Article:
Nomination - an ignored but important aspect of financial planning

Do you know how much money is lying unclaimed in banks or with mutual fund companies for more than 5 years? According to reports, as on end 2018, ₹5500 crores were lying unclaimed in scheduled banks and around ₹45,000 crores with mutual funds. One of the primary reason for this huge unclaimed amount is ‘no nomination’ registered in the accounts/ investments of these holders.

Every time we invest or open an account, we are in a hurry to complete the documentation as we find it cumbersome. Most of us leave it to the advisor or our ‘Relationship Manager’ to fill up the form and ignoring to fill up the nomination details. Many times, we think that this will be filled up later and there is no urgency for the same. It may not seem important at the time of investment but the importance of this comes to the fore in event of an untimely event which can happen anytime and with anyone. In the absence of the nomination, the next of kin will have run helter-skelter to claim the assets.

It is always a good practice to ensure that the moment you create an asset, you state your nominee. These assets could be bank account, mutual fund, demat account, fixed deposits, PPF account etc.

What does nomination mean?

Nomination is the right conferred on the asset holder to appoint one or more persons (called nominees) who will be entitled to receive the assets upon his death. The nominee becomes the custodian of the assets i.e. asset will be transferred to him/her in the event of the death of the holder of the asset.

There is a misconception that nominee is the ultimate beneficiary of the assets transferred to him. As per legal position, the nominee is only a trustee/ custodian of the assets and is legally bound to transfer to the real owners i.e. the legal heirs of the deceased person. A ‘Will’ would normally over-ride the nomination in the court of law. However, as far as financial institutions are concerned, it will transfer the assets to the registered nominee(s) in the event of death and discharge themselves from their liabilities.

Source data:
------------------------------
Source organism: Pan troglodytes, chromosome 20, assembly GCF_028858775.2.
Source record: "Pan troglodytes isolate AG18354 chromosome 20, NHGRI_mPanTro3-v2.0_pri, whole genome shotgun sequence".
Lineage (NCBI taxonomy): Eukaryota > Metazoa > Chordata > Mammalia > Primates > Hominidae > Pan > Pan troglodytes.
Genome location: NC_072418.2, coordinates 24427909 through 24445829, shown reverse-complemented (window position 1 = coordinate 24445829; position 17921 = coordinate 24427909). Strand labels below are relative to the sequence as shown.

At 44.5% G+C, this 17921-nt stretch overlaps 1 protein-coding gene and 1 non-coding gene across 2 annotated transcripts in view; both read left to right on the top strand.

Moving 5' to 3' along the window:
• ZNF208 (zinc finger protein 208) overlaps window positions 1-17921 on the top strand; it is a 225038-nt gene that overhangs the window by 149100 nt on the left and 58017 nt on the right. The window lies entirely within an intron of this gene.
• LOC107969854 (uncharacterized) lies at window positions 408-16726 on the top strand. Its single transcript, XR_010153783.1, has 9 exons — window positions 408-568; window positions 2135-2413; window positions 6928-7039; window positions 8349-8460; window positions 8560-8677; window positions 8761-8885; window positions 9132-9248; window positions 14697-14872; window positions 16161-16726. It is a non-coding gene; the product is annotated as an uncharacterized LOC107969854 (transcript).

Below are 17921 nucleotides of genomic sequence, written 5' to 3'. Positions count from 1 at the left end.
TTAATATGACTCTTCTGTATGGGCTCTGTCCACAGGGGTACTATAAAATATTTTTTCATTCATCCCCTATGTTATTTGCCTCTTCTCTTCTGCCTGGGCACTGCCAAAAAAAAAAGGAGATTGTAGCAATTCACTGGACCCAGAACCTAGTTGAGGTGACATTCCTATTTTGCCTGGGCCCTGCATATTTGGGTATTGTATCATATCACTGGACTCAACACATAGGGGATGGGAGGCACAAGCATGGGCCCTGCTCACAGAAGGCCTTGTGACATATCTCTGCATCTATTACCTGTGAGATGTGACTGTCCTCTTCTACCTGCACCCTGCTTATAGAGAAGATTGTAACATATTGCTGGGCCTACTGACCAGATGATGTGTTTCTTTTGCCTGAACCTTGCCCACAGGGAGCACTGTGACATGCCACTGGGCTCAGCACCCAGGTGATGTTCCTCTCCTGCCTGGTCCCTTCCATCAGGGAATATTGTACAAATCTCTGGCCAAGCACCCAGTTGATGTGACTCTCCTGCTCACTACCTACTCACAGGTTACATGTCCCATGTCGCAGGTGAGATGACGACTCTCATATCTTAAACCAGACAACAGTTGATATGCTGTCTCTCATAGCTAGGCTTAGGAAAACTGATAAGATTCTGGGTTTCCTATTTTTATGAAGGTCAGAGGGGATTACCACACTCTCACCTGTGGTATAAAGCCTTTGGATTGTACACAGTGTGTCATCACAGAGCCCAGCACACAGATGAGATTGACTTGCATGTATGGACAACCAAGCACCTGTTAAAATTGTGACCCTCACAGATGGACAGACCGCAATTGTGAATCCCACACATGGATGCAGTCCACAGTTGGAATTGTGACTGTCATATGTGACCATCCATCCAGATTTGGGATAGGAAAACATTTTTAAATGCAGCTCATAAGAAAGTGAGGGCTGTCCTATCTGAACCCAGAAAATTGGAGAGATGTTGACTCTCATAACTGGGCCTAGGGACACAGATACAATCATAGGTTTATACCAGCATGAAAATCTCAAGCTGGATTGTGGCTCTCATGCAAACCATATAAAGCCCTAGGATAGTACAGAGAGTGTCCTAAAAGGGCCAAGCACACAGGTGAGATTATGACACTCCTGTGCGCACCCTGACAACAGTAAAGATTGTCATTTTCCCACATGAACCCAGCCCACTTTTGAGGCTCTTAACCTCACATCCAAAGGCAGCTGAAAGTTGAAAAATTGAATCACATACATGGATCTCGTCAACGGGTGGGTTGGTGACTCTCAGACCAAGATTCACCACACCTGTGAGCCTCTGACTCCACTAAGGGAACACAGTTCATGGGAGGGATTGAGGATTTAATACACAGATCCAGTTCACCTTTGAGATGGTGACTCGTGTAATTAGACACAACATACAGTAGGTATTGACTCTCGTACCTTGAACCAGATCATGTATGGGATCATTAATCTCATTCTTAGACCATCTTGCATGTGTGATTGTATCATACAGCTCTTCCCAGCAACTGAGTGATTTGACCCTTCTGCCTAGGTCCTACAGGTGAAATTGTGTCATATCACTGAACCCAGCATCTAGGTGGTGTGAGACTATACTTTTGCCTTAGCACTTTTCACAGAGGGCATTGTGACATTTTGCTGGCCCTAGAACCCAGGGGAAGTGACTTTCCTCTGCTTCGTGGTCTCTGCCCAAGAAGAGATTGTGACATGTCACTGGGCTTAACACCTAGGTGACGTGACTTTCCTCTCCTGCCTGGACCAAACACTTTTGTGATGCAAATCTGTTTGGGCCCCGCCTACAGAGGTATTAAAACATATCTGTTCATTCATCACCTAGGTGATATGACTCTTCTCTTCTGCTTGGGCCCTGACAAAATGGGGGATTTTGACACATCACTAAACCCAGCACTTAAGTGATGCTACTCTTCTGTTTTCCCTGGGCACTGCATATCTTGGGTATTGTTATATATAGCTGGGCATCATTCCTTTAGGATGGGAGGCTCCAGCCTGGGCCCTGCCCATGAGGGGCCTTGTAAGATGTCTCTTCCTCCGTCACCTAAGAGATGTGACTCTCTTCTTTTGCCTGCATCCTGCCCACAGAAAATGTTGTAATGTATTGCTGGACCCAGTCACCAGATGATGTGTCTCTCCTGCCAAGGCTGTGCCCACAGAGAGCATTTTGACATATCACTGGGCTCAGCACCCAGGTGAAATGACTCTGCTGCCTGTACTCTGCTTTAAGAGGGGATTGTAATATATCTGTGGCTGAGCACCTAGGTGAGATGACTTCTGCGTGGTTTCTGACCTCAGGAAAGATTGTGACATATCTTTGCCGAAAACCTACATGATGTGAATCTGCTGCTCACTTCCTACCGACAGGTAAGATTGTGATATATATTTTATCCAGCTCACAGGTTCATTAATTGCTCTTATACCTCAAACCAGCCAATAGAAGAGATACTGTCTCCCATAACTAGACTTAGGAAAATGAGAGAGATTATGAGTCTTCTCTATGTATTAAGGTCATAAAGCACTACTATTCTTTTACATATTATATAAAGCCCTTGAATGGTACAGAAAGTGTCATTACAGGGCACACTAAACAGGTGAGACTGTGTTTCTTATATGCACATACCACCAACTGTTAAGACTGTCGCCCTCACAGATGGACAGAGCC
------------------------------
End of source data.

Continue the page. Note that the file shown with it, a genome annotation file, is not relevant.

Hence the nomination has to be a well thought out action and not a random one. You should try to nominate the same person(s) whom you would like to bequeath your assets to in your Will. In other words, your nominations should be aligned with the Will.

There could be 4 scenarios in real life:

Scenario 1 - There is a Will left by the deceased but no nominations in the assets. In this case, the heirs have to make claim on the financial institutions as per the Will. The financial institutions are little cautious in transferring the assets and would want you to prove that Will is genuine. Some may also ask for probate of the Will. They will also take more time to process to ensure that there are no other claimants coming up.

Scenario 2 - There are nominations in the assets but no Will. In this case, the financial institutions will transfer the assets to the nominee(s) on submission of documents like death certificate and discharge themselves from their liabilities. However, any legal heir who is not a nominee or his share in the assets is not adequate can go to the courts and it will be binding on the nominee to transfer the share of other legal heirs as per court order. This could be a long drawn process and lead to lot of acrimony in the family relationships.